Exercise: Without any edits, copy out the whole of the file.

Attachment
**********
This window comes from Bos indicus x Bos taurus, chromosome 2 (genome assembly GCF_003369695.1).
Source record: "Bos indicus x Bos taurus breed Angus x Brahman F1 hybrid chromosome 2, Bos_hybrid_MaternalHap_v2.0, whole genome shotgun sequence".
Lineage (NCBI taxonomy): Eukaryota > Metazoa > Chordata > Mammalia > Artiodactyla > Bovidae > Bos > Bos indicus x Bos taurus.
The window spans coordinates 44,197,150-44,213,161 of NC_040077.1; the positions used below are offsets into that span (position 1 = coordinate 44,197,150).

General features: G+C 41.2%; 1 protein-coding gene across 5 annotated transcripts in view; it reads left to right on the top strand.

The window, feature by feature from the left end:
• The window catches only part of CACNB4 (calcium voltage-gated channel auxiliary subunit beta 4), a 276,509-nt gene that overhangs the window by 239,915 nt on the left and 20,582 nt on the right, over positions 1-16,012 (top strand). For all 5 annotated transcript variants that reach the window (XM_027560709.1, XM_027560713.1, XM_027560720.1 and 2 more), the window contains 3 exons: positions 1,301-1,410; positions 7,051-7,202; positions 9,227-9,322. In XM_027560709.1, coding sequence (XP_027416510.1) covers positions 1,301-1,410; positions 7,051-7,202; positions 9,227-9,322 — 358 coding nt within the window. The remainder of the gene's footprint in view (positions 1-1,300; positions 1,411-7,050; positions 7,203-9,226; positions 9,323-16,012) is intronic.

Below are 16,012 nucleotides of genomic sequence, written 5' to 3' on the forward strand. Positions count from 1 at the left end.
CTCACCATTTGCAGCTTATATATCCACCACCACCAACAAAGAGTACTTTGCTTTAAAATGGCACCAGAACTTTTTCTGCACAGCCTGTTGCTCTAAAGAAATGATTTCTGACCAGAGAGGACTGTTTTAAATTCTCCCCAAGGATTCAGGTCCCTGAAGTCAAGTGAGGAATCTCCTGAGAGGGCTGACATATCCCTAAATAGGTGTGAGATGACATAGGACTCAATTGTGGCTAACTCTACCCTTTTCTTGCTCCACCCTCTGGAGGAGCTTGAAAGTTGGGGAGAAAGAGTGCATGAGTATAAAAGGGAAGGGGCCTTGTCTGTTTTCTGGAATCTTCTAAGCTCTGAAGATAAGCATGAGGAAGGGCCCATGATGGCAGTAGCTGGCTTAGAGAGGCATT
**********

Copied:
This window comes from Bos indicus x Bos taurus, chromosome 2 (genome assembly GCF_003369695.1).
Source record: "Bos indicus x Bos taurus breed Angus x Brahman F1 hybrid chromosome 2, Bos_hybrid_MaternalHap_v2.0, whole genome shotgun sequence".
Lineage (NCBI taxonomy): Eukaryota > Metazoa > Chordata > Mammalia > Artiodactyla > Bovidae > Bos > Bos indicus x Bos taurus.
The window spans coordinates 44,197,150-44,213,161 of NC_040077.1; the positions used below are offsets into that span (position 1 = coordinate 44,197,150).

General features: G+C 41.2%; 1 protein-coding gene across 5 annotated transcripts in view; it reads left to right on the top strand.

The window, feature by feature from the left end:
• The window catches only part of CACNB4 (calcium voltage-gated channel auxiliary subunit beta 4), a 276,509-nt gene that overhangs the window by 239,915 nt on the left and 20,582 nt on the right, over positions 1-16,012 (top strand). For all 5 annotated transcript variants that reach the window (XM_027560709.1, XM_027560713.1, XM_027560720.1 and 2 more), the window contains 3 exons: positions 1,301-1,410; positions 7,051-7,202; positions 9,227-9,322. In XM_027560709.1, coding sequence (XP_027416510.1) covers positions 1,301-1,410; positions 7,051-7,202; positions 9,227-9,322 — 358 coding nt within the window. The remainder of the gene's footprint in view (positions 1-1,300; positions 1,411-7,050; positions 7,203-9,226; positions 9,323-16,012) is intronic.

Below are 16,012 nucleotides of genomic sequence, written 5' to 3' on the forward strand. Positions count from 1 at the left end.
CTCACCATTTGCAGCTTATATATCCACCACCACCAACAAAGAGTACTTTGCTTTAAAATGGCACCAGAACTTTTTCTGCACAGCCTGTTGCTCTAAAGAAATGATTTCTGACCAGAGAGGACTGTTTTAAATTCTCCCCAAGGATTCAGGTCCCTGAAGTCAAGTGAGGAATCTCCTGAGAGGGCTGACATATCCCTAAATAGGTGTGAGATGACATAGGACTCAATTGTGGCTAACTCTACCCTTTTCTTGCTCCACCCTCTGGAGGAGCTTGAAAGTTGGGGAGAAAGAGTGCATGAGTATAAAAGGGAAGGGGCCTTGTCTGTTTTCTGGAATCTTCTAAGCTCTGAAGATAAGCATGAGGAAGGGCCCATGATGGCAGTAGCTGGCTTAGAGAGGCATT